The country's manufacturing sector activity saw a marginal rise in November as growth rates for new orders as well as production were modest amid competitive pressures and unstable market conditions, a monthly survey said on Monday.
Subdued sales amid challenging economic scenario prevented hiring in November, with payroll numbers declining for the first time in 20 months, the survey said.
Some firms were able to secure new work amid successful marketing and strengthening demand, but others struggled in the face of competitive conditions, amid challenging economic scenario and troubles in the automotive sector.
The IHS Markit India Manufacturing PMI rose to 51.2 in November from 50.6 in October, when it had fallen to a two-year low, indicating only a slight improvement in the health of the sector.
According to the survey, growth was supported by the launch of new products and better demand, though restrained by competitive pressures and unstable market conditions.
In PMI parlance, a print above 50 means expansion, while a score below that denotes contraction.
"After pulling back noticeably in October, manufacturing sector growth displayed a welcoming acceleration in November. Still, rates of expansion in factory orders, production and exports remained far away from those recorded at the start of 2019, with subdued underlying demand largely blamed for this," said Pollyanna de Lima, Principal Economist at IHS Markit.
The survey further noted that growth rates for new orders and production were "modest" and employment falls for first time since March 2018.
A number of companies indicated that workloads had been managed by existing staff, while others cited the non-replacement of retirees and non-renewal of temporary contracts.
"Some level of uncertainty regarding the economy was evident by a subdued degree of business optimism. Also, companies shed jobs for the first time in over a year-and a-half and there was another round of reduction in input buying," Lima said.
Business sentiment strengthened in November. However, the Future Output Index was well below its average, as a number of firms were concerned about the state of the economy, the survey noted.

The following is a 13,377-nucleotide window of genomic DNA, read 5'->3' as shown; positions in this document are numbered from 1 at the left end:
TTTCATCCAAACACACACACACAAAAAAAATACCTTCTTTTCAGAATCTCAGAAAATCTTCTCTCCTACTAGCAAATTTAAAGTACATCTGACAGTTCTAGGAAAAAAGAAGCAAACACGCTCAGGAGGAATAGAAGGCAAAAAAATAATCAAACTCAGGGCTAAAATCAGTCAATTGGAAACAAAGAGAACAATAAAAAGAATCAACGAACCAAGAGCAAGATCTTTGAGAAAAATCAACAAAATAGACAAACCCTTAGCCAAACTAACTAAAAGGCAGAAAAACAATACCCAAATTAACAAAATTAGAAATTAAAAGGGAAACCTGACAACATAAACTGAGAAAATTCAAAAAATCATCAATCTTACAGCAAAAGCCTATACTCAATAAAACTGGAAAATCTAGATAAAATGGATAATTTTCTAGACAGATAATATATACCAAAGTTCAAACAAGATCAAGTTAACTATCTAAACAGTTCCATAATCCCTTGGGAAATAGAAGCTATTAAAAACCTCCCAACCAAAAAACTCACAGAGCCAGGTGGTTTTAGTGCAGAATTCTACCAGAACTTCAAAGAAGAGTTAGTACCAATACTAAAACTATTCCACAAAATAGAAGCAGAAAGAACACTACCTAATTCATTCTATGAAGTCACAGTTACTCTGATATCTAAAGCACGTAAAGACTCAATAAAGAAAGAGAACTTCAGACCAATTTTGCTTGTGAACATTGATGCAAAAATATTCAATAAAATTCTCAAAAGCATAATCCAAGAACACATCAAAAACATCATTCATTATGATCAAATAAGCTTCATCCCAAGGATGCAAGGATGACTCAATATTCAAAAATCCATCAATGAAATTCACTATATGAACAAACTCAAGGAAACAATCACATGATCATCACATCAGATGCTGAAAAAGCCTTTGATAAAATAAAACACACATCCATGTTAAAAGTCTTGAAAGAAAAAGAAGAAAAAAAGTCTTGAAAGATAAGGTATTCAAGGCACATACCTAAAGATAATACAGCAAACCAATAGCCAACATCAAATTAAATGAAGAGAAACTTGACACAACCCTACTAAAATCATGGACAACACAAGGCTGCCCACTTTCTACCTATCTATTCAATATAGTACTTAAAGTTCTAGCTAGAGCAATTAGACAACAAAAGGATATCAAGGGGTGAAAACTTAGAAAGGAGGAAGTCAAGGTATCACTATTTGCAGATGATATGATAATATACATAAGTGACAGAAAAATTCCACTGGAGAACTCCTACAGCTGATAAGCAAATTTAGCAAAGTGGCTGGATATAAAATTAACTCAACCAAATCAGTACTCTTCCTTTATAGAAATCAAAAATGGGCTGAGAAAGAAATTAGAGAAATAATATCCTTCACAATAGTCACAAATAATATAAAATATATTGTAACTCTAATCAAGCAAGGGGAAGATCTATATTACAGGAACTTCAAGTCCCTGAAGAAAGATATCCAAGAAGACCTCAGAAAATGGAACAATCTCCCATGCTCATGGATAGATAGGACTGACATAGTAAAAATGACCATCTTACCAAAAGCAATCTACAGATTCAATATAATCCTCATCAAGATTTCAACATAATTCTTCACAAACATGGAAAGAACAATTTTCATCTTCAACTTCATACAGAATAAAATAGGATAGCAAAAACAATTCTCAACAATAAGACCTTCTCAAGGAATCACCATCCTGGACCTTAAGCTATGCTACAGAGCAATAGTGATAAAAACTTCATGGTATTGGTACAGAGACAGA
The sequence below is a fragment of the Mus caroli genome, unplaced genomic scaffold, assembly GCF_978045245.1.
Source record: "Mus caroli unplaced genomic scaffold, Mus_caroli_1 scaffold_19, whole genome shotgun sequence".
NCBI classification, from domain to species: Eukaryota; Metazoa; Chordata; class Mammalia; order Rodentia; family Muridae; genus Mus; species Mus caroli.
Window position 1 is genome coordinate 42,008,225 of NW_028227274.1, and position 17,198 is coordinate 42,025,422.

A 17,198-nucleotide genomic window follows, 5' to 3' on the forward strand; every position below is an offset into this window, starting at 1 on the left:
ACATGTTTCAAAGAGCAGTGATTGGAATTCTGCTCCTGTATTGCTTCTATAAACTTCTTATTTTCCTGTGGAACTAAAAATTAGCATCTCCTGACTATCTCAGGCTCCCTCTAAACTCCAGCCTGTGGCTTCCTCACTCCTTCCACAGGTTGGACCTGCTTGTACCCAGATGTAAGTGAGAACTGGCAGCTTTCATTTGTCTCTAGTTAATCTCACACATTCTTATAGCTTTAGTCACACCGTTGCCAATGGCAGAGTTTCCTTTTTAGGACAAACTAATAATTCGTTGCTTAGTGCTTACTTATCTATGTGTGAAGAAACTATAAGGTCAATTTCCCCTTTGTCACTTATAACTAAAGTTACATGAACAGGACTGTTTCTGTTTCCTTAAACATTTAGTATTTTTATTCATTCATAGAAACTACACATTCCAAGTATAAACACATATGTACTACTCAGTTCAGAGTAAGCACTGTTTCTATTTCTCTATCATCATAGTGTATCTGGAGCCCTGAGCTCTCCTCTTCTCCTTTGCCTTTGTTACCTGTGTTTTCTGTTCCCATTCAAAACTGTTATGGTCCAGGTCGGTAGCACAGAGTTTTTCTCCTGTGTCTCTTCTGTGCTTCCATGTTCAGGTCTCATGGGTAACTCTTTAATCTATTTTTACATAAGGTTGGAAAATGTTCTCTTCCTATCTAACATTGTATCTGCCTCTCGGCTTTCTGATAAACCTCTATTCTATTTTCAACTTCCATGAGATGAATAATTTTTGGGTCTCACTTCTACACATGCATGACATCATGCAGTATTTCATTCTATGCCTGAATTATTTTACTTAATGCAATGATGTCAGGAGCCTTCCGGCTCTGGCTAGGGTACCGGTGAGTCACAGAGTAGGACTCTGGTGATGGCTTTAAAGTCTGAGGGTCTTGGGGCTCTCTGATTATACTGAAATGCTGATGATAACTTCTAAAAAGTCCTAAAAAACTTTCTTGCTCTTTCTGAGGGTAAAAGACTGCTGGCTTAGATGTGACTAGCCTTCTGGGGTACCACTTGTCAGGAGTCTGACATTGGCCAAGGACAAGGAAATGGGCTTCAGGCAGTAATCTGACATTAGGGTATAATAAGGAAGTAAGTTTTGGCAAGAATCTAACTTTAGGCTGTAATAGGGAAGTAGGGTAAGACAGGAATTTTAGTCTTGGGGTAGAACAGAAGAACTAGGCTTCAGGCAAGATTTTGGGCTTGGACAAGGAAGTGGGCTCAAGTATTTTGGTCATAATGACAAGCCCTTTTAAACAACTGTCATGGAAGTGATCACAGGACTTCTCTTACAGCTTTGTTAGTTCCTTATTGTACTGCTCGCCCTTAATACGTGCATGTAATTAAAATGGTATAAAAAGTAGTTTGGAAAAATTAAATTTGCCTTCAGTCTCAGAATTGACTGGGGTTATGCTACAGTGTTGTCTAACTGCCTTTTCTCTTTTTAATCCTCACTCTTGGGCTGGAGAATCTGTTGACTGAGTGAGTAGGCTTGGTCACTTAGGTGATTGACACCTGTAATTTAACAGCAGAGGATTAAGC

"Some level of uncertainty regarding the economy was evident by a subdued degree of business optimism. Also, companies shed jobs for the first time in over a year-and a-half and there was another round of reduction in input buying. The weakness of these forward-looking indicators suggests that firms are bracing themselves for challenging times ahead," Lima said.
On the inflation front, there were only marginal increases in both input costs and output charges in November.
"PMI data continued to show a lack of inflationary pressures in the sector which, combined with slow economic growth, suggests that the RBI will likely extend its accommodative policy stance and further reduce the benchmark interest rate during December," Lima said.
The Reserve Bank may cut interest rates for the sixth straight time on December 5 to support growth that has continued to slip to more than six-year low on slump in manufacturing, bankers and experts said.
The RBI has cut interest rates on every single occasion the monetary policy committee (MPC) has met since Shaktikanta Das took over as the Governor in last December.
In five reductions so far in 2019, interest rates have been lowered by a total of 135 basis points over concerns that growth momentum is slowing down and also to try to boost liquidity in the financial system.
GDP growth slowed sharply to a pace of 4.5 per cent in the July-September, hit by a slump in manufacturing output. The pace of GDP growth has moderated from the 5 per cent rate in April-June and 7 per cent in July-September quarter of 2018.
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